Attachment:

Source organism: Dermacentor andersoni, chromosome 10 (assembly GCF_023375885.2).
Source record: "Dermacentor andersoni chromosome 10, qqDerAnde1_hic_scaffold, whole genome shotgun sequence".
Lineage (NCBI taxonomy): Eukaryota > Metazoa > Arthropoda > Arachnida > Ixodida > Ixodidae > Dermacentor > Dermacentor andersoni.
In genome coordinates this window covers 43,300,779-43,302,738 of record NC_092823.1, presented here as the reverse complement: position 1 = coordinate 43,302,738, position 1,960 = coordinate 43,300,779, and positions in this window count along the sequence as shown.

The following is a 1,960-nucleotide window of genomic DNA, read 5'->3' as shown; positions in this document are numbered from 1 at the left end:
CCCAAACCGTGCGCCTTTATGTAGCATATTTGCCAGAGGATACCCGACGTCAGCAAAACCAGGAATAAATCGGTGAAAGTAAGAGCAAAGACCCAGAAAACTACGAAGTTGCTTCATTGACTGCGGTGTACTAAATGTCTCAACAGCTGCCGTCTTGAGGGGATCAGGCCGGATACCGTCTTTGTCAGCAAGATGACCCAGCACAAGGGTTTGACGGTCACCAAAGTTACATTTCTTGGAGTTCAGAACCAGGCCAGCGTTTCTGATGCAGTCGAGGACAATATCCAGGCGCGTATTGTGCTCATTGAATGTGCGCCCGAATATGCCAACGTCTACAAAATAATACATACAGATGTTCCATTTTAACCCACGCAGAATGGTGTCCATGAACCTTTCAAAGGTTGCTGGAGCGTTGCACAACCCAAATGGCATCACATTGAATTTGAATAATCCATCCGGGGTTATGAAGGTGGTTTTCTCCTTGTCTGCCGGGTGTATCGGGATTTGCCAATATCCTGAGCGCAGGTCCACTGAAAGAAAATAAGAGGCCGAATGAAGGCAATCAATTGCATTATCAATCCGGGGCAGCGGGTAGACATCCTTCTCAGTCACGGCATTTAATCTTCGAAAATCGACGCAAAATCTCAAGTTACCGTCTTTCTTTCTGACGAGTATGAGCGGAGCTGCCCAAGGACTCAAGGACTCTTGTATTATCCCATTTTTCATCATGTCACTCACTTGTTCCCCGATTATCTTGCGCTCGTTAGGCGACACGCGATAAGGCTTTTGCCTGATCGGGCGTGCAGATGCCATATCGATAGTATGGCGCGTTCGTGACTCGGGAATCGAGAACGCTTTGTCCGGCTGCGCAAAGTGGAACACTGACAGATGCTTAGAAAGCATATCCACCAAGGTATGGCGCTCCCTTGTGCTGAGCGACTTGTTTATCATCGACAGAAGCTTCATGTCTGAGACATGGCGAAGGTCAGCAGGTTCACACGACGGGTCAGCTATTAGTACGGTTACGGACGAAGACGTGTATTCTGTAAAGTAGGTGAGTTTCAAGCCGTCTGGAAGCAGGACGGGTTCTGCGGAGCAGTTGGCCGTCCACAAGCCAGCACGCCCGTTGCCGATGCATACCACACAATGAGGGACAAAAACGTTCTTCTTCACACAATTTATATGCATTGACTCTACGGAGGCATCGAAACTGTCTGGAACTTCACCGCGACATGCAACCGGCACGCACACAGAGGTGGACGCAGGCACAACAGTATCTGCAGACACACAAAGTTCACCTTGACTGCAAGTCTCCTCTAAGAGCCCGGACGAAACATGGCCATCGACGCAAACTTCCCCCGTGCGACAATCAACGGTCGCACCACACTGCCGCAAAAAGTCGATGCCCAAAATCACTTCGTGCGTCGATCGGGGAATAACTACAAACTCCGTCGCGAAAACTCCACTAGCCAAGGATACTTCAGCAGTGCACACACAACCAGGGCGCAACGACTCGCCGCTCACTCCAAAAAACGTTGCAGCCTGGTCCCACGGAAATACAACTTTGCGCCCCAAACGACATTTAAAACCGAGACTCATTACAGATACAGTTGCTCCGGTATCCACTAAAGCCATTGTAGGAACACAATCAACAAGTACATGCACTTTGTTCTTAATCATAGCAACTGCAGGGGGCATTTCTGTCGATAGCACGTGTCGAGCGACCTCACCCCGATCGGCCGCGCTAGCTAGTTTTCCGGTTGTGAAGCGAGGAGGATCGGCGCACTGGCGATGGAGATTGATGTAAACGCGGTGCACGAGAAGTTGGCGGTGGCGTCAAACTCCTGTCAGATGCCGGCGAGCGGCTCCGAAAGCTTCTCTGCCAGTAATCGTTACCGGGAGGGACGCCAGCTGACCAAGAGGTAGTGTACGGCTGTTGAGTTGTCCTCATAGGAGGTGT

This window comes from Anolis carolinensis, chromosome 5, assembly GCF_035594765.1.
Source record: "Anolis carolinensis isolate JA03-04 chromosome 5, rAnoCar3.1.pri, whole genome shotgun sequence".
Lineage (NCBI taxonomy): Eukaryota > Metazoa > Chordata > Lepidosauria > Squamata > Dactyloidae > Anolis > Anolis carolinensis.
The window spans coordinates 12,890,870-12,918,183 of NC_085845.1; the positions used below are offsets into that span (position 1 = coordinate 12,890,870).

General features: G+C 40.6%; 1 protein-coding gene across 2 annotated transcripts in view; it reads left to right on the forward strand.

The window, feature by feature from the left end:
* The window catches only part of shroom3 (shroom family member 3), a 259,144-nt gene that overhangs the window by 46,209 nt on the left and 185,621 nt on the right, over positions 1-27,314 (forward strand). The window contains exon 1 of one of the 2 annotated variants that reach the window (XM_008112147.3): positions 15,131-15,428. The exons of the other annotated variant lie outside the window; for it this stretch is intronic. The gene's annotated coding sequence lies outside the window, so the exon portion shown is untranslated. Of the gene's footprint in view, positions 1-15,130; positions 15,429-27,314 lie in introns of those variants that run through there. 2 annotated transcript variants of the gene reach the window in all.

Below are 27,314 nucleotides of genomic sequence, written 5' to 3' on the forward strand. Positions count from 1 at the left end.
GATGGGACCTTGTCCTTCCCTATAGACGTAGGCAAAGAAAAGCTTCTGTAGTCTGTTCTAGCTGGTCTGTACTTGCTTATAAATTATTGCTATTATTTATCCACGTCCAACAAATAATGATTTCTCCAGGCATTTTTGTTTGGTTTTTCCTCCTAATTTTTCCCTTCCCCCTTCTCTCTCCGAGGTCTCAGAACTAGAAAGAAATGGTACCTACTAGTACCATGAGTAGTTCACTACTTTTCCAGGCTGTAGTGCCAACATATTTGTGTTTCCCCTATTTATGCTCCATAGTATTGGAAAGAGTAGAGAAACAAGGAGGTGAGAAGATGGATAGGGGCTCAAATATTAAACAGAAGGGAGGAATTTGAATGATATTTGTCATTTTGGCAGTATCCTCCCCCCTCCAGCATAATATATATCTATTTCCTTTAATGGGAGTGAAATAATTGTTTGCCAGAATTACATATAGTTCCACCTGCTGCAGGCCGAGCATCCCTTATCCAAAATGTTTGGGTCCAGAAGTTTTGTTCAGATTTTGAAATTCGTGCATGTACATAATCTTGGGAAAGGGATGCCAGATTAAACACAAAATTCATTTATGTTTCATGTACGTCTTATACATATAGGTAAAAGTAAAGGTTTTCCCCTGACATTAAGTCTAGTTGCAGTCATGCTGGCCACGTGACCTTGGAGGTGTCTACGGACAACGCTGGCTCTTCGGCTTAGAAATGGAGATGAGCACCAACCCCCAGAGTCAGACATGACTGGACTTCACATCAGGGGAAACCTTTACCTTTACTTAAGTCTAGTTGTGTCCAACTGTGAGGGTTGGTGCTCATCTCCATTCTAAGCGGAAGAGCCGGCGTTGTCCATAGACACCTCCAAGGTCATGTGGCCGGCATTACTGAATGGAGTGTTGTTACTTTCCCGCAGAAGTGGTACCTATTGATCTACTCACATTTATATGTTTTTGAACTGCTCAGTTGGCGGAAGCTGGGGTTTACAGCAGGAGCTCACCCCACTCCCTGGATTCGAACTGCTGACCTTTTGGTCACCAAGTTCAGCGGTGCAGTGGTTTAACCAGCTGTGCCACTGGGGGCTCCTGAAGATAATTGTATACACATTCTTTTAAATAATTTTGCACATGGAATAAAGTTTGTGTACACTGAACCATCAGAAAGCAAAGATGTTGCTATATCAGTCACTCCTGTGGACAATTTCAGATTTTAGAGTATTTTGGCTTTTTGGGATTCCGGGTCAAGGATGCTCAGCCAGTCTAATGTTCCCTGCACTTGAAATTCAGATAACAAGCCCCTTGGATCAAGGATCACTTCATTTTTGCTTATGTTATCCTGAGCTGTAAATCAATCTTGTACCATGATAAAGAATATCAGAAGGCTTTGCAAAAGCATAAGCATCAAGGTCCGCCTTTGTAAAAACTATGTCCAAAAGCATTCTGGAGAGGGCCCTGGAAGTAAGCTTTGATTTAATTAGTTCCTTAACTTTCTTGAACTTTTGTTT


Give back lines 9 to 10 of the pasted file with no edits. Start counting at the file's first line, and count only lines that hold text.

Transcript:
Lineage (NCBI taxonomy): Eukaryota > Metazoa > Chordata > Lepidosauria > Squamata > Dactyloidae > Anolis > Anolis carolinensis.
The window spans coordinates 12,890,870-12,918,183 of NC_085845.1; the positions used below are offsets into that span (position 1 = coordinate 12,890,870).